2. Be Self-Disclosing - ubiquitous systems should be technically and graphically self-disclosing, so that users encountering them are empowered to make informed decisions. Adam and his wife, Nurri Kim, worked on a few icons (PDF) that could inform the viewer about the type of device they are interacting with and what information about them will be shared.

3. Be Conservative of Face - ubiquitous systems must not unnecessarily embarass, humiliate, or shame their users.

4. Be Conservative of Time - Ubiquitous systems must not introduce undue complications into ordinary operations and should ba respectful of our time.

5. Be Deniable - Ubiquitous systems must offer users the ability to opt out, always and at any point.

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Of course, things gets a little more complicated when one thinks that each community, each culture comes with its own problems. Everyware presents itself as universal and neutral, while our values are different. For example, risk and safety are constructed very differently from society to society.

The US are very concerned by their own safety. Playgrounds would typically be surrounded by fence and carry warnings. That would be insane in German context where it is believed that childhood implies risks and play involves the idea of danger. In Japan (which on several aspects can be regarded as a "nanny state") escalator chimes in warnings upon approach ("the entrance to the escalator is here, take care upon alighting on the escalator"), upon approach to the top ("the escalator will be slowing down", then "the escalator is slowing down"), etc.

Similarly the desire to connectedness is constructed differently from society to society: US citizen are unwilling to get any intrusion into their privacy; whereas Koreans and Japanese want to be connected all the time.

Social status is differentially explicit. In the US, the notion of hard-coded markers of society is not accepted, US citizens like to think they live in a class-less society. In Japan and Korea, social status tend to be much stronger: which school you attended matters for example.

Levels of public investment in infrastructure diverge widely (wifi in subway in Japan).

Adam's point is not to judge but to note these differences.

How do we get to design systems that are robustly ubiquitous and that respond to the differences in people's experiences?

Old fashioned idea: consciousness-rising; improved methodology foregrounding, ethnography and user insight; a role for standard bodies; regulatory community to protect people's prerogatives.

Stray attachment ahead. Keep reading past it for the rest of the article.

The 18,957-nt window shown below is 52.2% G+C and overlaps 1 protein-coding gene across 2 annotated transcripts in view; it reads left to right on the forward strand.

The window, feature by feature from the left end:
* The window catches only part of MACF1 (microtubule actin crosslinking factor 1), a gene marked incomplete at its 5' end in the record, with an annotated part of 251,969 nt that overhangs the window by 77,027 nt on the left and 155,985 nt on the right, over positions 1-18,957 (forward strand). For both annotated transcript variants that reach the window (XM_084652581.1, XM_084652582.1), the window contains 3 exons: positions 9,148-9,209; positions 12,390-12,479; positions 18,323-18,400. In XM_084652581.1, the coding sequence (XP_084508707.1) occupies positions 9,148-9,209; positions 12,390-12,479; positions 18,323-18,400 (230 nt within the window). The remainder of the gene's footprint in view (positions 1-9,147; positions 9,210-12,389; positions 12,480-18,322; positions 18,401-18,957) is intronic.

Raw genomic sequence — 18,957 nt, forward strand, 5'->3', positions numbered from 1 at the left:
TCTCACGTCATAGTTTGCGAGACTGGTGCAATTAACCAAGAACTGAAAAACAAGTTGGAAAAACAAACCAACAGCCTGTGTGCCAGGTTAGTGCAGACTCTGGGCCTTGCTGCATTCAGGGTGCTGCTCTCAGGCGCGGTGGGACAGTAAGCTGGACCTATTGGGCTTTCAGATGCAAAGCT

More about Greenfield and his latest book, Everyware: The Dawning Age of Ubiquitous Computing: Designing for everyware: An interview with Adam Greenfield, Ethics and RFIDs - video of Adam "Everyware" Greenfield.

S.U.I. stands for Smart Urban Intelligence and caricatures the growing tendency towards computer-controlled surveillance of public and private spheres. This project, by Japanese artist Ryota Kimura, is based on the SUICA, the RFID-equipped cards that are used in the Tokyo subway system. S.U.I. reads out the data from such cards and interprets them in an arbitrary, prejudiced way. I'd like to add immediately that i was very happy to find this work at ars electronica. I wish i could talk with Ryota Kimura more than i did yesterday but his english is not great and my japanese is inexistant. I keep hearing in talks about media art in Asia that Japanese artists do not have a critical approach to technology like we do in the West. It might be right for many case, but as this project shows we shouldn't generalize so easily.

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S.U.I. is a "fictive service in the very near future." Reading actual data in a real SUICA smartcard for a railway ticket, it displays on a screen the history in the card in the form of motion video and of visualized route map in real time. At the same time, a bot as "the agent of the service" automatically analyzes the data and interprets it in an arbitrary way. He makes extremely shortsighted presumptions, mixes fictive things with the real fact related to the card, and so on.

The bot speaks about the following things: Card holder's "living place;" his or her "favorite place" to visit, and the related intrusive recommendation; records of his/her "returning home," of "staying out overnight" etc; a very shortsighted assumed "profile," something not worth bothering about each station in the history, etc.

As the artist writes: I hope people become more aware of the growing situation, that is "administration of individual body by the RFID technology," and of the problems it potentially contains through this work.